IDL 190
FRESHMAN SEMINAR IN THE HUMANITIES 
EXPLORING HUMANITIES/COLLEGE SUCCESS

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I'm Ancient History


GOAL:
   
This course is a modified version of the “college success” course Northern has offered incoming freshman for more than 20 years.  It is geared particularly to students who intend to major in English and/or history, but it will serve also as a good introductory course for most students starting their college careers.

The main purpose of this class is to help you make the most out of your years at Northern.  It will include cover the basic study skills necessary for success at the university level, (e.g., note-taking) and some of the more advanced skills necessary to doing college-level research in the humanities (e.g., interpreting primary sources).

Perhaps the most important part of the class is the chance to meet regularly with other freshmen whose academic interests are similar to your own, and (perhaps) to make some life-long friendships.  The class should also make sure that at least one professor on campus knows who you are and will act as an advocate on your behalf.

TEXTBOOK/SUPPLEMENTAL READINGS

I have prepared a brief textbook for this class, Dragons, History Professors, and Other Hazards of College Life: An Incomplete Guide to Academic Success at Northern. You might find it useful to skim through *all* of this book right away. Make sure you have read the appropriate chapter for each week’s session before class. Your final exam will include a multiple-choice test on the entire text.

This years “Common Read” book is Salt to the Sea.  All freshmen at NSU will be reading at least portions of the book. The author (Ruta Sepetys) will be coming to campus on October 4, and you should plan to attend his presentation.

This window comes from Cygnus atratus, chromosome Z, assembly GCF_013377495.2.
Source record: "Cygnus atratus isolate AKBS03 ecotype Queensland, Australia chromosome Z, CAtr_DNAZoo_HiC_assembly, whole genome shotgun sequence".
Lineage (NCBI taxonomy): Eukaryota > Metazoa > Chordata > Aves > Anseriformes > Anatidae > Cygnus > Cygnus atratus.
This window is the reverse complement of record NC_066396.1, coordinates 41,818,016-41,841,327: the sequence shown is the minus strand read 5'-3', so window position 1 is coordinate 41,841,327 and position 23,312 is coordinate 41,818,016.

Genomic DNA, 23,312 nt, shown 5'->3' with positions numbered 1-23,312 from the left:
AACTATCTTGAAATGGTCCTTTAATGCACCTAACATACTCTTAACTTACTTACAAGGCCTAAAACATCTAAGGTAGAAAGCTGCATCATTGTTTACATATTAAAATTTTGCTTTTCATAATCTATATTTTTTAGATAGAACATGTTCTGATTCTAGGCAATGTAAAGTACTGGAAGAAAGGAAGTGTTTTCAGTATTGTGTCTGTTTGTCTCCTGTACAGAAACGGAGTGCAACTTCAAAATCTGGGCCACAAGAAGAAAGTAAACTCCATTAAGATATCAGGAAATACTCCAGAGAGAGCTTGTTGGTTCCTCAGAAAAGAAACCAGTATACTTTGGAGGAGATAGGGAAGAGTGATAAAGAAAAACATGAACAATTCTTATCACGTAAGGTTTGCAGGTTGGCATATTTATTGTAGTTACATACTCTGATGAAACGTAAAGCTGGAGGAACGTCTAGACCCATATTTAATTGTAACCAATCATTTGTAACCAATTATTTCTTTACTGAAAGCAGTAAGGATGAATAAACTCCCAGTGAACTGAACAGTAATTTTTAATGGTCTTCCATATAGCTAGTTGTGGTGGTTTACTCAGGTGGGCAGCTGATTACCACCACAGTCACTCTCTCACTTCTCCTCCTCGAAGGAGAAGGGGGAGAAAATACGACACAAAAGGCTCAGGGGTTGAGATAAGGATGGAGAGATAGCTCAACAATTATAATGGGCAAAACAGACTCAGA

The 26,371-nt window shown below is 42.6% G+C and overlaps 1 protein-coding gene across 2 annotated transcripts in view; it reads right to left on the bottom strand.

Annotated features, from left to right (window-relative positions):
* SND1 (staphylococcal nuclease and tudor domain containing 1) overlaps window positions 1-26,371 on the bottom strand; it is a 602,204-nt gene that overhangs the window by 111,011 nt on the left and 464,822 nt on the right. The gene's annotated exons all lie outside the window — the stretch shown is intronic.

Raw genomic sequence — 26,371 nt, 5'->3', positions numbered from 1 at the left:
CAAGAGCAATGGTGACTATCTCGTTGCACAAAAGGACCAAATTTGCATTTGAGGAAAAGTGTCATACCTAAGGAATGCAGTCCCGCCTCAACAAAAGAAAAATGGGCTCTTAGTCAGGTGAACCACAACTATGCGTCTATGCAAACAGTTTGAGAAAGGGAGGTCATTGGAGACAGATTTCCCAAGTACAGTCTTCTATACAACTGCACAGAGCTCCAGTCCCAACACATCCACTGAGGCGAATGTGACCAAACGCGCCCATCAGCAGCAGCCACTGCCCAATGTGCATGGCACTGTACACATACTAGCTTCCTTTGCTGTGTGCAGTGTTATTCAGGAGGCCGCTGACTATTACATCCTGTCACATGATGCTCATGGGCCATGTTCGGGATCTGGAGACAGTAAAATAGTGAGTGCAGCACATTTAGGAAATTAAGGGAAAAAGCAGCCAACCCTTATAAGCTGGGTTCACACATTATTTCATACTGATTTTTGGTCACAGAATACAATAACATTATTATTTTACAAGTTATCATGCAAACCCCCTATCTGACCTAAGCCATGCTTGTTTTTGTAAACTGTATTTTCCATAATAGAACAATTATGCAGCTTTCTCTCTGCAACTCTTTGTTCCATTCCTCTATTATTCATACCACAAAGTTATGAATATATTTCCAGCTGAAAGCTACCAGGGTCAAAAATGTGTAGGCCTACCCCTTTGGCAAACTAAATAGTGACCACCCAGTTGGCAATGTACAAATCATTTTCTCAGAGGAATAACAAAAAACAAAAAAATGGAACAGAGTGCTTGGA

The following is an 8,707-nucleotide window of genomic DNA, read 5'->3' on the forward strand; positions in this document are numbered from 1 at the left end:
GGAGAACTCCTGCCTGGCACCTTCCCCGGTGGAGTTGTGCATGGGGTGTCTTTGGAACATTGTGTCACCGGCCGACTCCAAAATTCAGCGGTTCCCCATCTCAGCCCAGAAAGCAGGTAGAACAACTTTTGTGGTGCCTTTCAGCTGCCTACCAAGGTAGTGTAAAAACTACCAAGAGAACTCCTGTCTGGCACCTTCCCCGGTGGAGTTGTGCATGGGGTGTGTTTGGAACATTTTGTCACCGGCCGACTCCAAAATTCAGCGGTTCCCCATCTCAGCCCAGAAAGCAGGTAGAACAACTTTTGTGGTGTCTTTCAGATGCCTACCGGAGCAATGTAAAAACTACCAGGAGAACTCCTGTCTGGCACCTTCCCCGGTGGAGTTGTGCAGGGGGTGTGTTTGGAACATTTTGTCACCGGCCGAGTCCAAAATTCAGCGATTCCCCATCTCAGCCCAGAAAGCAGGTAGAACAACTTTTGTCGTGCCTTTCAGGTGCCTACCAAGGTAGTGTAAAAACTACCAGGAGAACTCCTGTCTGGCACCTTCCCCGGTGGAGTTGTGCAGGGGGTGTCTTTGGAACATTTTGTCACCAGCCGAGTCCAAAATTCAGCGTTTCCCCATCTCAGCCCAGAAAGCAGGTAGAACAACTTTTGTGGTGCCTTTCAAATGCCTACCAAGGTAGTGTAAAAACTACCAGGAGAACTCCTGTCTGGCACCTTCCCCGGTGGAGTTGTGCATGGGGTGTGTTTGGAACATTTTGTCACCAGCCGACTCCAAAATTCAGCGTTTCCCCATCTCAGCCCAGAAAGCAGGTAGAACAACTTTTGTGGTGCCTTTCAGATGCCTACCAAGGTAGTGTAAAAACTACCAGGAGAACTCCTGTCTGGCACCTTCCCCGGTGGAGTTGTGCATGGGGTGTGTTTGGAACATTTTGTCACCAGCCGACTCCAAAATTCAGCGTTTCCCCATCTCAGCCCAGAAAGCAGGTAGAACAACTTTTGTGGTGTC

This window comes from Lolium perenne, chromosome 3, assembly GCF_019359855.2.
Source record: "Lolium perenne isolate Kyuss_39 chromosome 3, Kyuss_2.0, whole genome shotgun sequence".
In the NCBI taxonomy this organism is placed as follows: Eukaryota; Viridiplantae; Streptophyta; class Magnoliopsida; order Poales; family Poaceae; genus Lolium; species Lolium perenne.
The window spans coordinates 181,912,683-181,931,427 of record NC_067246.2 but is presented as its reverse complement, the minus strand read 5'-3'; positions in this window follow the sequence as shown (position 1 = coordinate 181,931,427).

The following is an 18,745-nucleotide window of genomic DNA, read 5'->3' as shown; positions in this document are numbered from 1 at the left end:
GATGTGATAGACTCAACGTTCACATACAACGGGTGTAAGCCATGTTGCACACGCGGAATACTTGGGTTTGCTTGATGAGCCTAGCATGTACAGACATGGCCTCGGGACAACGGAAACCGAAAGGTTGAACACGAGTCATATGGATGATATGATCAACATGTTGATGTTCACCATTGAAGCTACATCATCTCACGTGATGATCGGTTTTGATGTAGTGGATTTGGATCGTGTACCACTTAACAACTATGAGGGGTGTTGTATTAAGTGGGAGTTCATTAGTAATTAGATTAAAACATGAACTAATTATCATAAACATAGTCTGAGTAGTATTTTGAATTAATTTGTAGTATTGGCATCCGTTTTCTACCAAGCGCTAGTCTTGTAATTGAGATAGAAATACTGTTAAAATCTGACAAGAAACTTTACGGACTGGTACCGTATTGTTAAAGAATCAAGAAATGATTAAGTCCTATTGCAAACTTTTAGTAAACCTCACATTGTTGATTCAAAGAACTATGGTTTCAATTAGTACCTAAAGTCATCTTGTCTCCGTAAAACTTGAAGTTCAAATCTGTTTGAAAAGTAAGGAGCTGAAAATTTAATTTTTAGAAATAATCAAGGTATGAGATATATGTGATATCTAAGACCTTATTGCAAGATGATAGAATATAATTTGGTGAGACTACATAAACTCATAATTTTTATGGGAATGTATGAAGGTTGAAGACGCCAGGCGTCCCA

REQUIREMENTS AND GRADING:

There will be a short assignment and/or quiz for each day the class meets. Most of these will be easy—if you have done the requested reading! Your course grade will be based on attendance, participation in campus activities, and successful completion of the class assignments and quizzes each of which will account for approximately 1/3 of your class grade.

You can find the class blog at http://dragonsandprofessors2016.blogspot.com/. Please check the blog for new assignments each week and add your comments. Most of the class assignments involve posting comments to the blog.   The blog is *also* the place to note your participation in campus activities.   

CAMPUS LIFE:

Getting integrated into the life of the campus is an important part of college success. Getting involved in one of the student clubs, attending musical or theater presentations, participating in CAB activities, etc. will tend to make you a more successful student.  If you attend 8-10 activities and add a comment to the blog, you’ll get an “A” campus participation grade.  I will give you double credit for attending the common read speaker’s presentation. 
 
SCHEDULE OF CLASSES:

8/22   Let’s Start at the Very Beginning (Dragons I and II)
8/24   Does Anybody Really Know what Time Management Is? (Dragons III)

8/29    Note Well How to Note Well (Dragons IV)
8/31    Classroom Full of Stars

9 /5     *** Labor Day: No Class ***
9/7     There and Back Again: Finding the Hidden Treasures of NSU (Report on Activities Fair).